Asia | South East Asia | Lao People’s Democratic Republic (Laos) | Mekong | Vang Vieng – Day 46 – Time stands still, Laos
Both the mountains and my nose were somewhat misted this morning with a slight drizzle (but hope springs eternal that this is the last time a likening of my nose to mountains need be published — for any reason). Still, this outlook was an improvement in both weather and health on the downpours of the preceding day and with the clouds lifting a little further during breakfast, I signed myself up for Mr. Phon’s caving and tubing tour.
An hour later I was hunched over in the back of Mr. Phon’s tuk-tuk beneath a Michelin Man statue of inner tubes roped precariously to the roof rack, and with four other travelers, 3 young women and an older American man named Jeff who now lives in Bangkok.
Part way through our ride, with the getting-to-know-you small talk waning, Jeff asked if anyone wanted to smoke a joint. Given that we were about to hike through pitch black caves and fast-running streams and, perhaps, the fact that it was not yet 10am, there were no takers. So, Jeff proceeded instead to glorp down a small bottle of local elixir labeled with a yellow 6-pointed star and the powerful moniker of ‘M150’. I had seen these little bottles being sold all over the place but given their mysterious title, their similarity in appearance to bottles of cough medicine, and the fact that they often seemed to be sold right next to bottles full of motor oil and gasoline, I had kept my distance. When I asked Jeff what he was drinking, he said that M150 makes a double espresso with a Jolt Cola chaser seem like lemonade. He mentioned some ingredient which is an illegal ingredient in edible products in the U.S. (‘toline’ is what I think he called it) and said that M150 is made with toline – akin to caffeine on steroids. About five minutes later we learned that toline is also apparently a neurotransmitter for the ganglia controlling reasonable rates of speech.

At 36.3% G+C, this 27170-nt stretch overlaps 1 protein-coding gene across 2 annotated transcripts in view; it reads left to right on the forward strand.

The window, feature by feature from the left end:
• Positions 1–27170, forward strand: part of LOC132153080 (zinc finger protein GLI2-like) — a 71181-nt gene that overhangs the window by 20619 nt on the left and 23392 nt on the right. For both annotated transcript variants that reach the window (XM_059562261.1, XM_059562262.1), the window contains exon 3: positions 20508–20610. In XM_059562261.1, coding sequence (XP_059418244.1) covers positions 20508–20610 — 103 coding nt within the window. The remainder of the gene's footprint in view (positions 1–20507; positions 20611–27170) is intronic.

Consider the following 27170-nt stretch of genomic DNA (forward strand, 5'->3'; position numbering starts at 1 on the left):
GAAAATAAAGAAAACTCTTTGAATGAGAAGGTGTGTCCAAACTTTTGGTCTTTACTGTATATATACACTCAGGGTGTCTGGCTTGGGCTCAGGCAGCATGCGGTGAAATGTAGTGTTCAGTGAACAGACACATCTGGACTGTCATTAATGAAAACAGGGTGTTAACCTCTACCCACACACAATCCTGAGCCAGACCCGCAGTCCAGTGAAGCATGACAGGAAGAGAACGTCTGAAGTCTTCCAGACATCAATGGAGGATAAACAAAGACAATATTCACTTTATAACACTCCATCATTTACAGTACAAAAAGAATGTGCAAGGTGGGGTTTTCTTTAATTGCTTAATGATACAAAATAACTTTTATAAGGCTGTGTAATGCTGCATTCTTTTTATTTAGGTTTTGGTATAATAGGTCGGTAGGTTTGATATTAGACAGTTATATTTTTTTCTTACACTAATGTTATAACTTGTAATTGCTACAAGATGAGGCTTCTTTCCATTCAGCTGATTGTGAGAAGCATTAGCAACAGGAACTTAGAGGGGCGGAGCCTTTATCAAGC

We arrived at Ban Pathet, a small Hmong village nestled at the base of sky piercing vertical rock monoliths. While these limestone behemoths were indeed towers of jutting stone, it soon became the case that the average transistor radio antenna could also be called ‘sky piercing’ as nature’s ceiling pressed right down on top of us as if it was too heavy to hold itself up anymore. Which, in fact, was the case as the rain came a gushin’.
It was clear that we were the first outsiders to visit this village in at least…ten minutes, as evidenced by the group of travelers we exchanged greetings with on our way into the village; they were on their way out. We tramped, slipping and sliding our way along muddy paths, through the village, captivated by the sweet raggedy-clothed children who, despite the obvious parade of we raggedy-clothed Westerners, shyly peaked around each other’s legs in order of diminishing height to catch glimpses of us. What surprised me a little was the couple of kids who rode past us on fine looking kids’ bicycles. After a few minutes we edged along beside a quick-flowing irrigation ditch dotted with bobbing brown heads of still more children. The ditch was a feature of the village which was proudly announced by a sign in both Lao and english as another in a series of projects aimed at improving the lives of the Lao people. And so it had, if the swimming kids’ joyful shrieks of fun were any barometer.